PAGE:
Lauren Bush Lauren is continuing her mission to feed children in need by providing school lunches around the world (especially in countries like Cambodia, Chad and Guatemala) with her FEED Projects organization. What started in 2007 with a feed bag, modeled on a food rations bag, has turned into a full-fledged lifestyle brand opening its first retail space, The FEED Shop & Cafe, on May 3rd in the Empire Stores development in Dumbo, Brooklyn (West Elm and Shinola are also in the new complex). Working with partners, FEED has provided more than 95 million meals and counting—making huge strides in the fight against childhood hunger.
Located right over the Brooklyn Bridge on the East River waterfront, the store features a copper coffee bar—La Colombe coffee and City Bakery pastries are served—original wood beams, wall-to-wall retractable windows, an exposed brick wall featuring a world map in faded white with the brand’s logo overlaid in black.
There’s also a meal counter ticker modeled off an old train station sign, which records the number of school meals donated as a result of purchases made. With the purchase of every single item, food included, meals will be directly donated to children in need. “We realize that most people don’t buy a new bag every day, but they may buy a coffee or a muffin,” says Bush Lauren.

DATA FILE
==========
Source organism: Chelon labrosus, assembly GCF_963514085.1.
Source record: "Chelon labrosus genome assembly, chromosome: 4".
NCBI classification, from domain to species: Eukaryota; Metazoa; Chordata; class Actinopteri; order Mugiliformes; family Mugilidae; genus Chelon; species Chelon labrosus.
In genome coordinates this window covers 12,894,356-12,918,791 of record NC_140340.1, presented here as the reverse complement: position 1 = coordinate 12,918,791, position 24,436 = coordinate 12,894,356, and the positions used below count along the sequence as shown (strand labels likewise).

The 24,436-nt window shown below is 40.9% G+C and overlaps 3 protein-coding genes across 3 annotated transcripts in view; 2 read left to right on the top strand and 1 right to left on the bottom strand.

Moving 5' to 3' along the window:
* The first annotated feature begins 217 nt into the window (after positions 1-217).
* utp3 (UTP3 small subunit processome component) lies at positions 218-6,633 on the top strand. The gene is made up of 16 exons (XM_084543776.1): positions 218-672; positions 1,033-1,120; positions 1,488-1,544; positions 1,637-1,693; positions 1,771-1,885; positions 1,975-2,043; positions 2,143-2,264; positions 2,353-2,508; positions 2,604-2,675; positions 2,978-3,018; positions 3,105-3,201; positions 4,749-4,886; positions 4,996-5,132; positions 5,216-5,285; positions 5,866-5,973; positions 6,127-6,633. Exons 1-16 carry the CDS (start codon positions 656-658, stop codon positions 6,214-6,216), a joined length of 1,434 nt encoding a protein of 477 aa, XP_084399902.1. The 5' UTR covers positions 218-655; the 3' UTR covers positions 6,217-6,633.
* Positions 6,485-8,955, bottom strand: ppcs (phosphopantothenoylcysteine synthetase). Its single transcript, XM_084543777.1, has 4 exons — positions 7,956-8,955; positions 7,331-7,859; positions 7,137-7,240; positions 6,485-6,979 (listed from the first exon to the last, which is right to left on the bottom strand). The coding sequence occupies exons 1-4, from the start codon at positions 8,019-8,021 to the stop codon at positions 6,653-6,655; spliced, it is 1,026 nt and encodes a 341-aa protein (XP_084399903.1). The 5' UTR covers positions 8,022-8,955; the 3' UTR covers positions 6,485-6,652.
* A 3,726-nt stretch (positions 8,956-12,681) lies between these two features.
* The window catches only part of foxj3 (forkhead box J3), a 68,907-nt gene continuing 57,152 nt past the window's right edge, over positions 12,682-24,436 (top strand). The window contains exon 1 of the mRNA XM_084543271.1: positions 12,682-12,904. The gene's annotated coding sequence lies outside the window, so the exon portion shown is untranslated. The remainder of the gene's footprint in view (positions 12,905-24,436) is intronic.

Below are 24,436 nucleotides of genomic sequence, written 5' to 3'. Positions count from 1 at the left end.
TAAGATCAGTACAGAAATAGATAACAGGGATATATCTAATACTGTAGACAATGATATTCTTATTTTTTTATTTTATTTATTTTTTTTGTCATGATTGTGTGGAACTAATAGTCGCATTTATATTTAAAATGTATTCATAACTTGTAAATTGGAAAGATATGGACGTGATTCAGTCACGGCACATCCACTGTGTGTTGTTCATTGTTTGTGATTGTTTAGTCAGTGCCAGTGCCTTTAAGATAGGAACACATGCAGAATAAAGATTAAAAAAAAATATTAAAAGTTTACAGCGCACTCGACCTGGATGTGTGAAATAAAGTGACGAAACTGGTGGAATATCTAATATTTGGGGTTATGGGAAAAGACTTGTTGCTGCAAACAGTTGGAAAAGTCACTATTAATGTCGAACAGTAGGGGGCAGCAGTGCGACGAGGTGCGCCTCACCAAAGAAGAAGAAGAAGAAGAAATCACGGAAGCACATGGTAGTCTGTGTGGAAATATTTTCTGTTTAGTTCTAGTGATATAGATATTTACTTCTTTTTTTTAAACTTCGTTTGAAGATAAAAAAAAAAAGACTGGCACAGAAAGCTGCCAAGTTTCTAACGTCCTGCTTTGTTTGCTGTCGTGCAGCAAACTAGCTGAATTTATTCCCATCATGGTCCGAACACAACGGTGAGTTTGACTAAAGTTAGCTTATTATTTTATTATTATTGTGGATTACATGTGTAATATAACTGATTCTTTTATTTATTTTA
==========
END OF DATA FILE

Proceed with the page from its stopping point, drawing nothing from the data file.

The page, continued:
The space will offer an assortment of products priced from $10-$300, alongside “FEED Finds,” a selection of socially conscious items—from artisanal alpaca teddy bears, to hand-poured soy wax candles and locally made goods—and a special Brooklyn tote which provides 10 meals with each purchase to local schools.
“We’ve expanded our product offerings quite a bit, starting with just one bag design and expanding into a number of other categories,” says Bush Lauren. Michael Gilmore of WeddleGilmore, who worked with Bush Lauren on her and husband David Lauren’s West Village home, was tapped as the architect/designer of this space.
“We wanted the space to feel consistent with our products and to ensure it felt true to our aesthetic,” says Bush Lauren. “I am often inspired by the art and traditional crafts I see on my travels and we try to incorporate some of that artisan work and global inspiration into some of our designs.”
“This renovated 1880s storehouse building provides an ideal mix of color, texture and history,” says Gilmore. “The design intent was clear from day one: combine honest materials like steel and glass with reclaimed pine and oak, mix in a little copper for some sparkle, and help transform the space into a well composed backdrop for FEED to shine.”
Published on May 2, 2017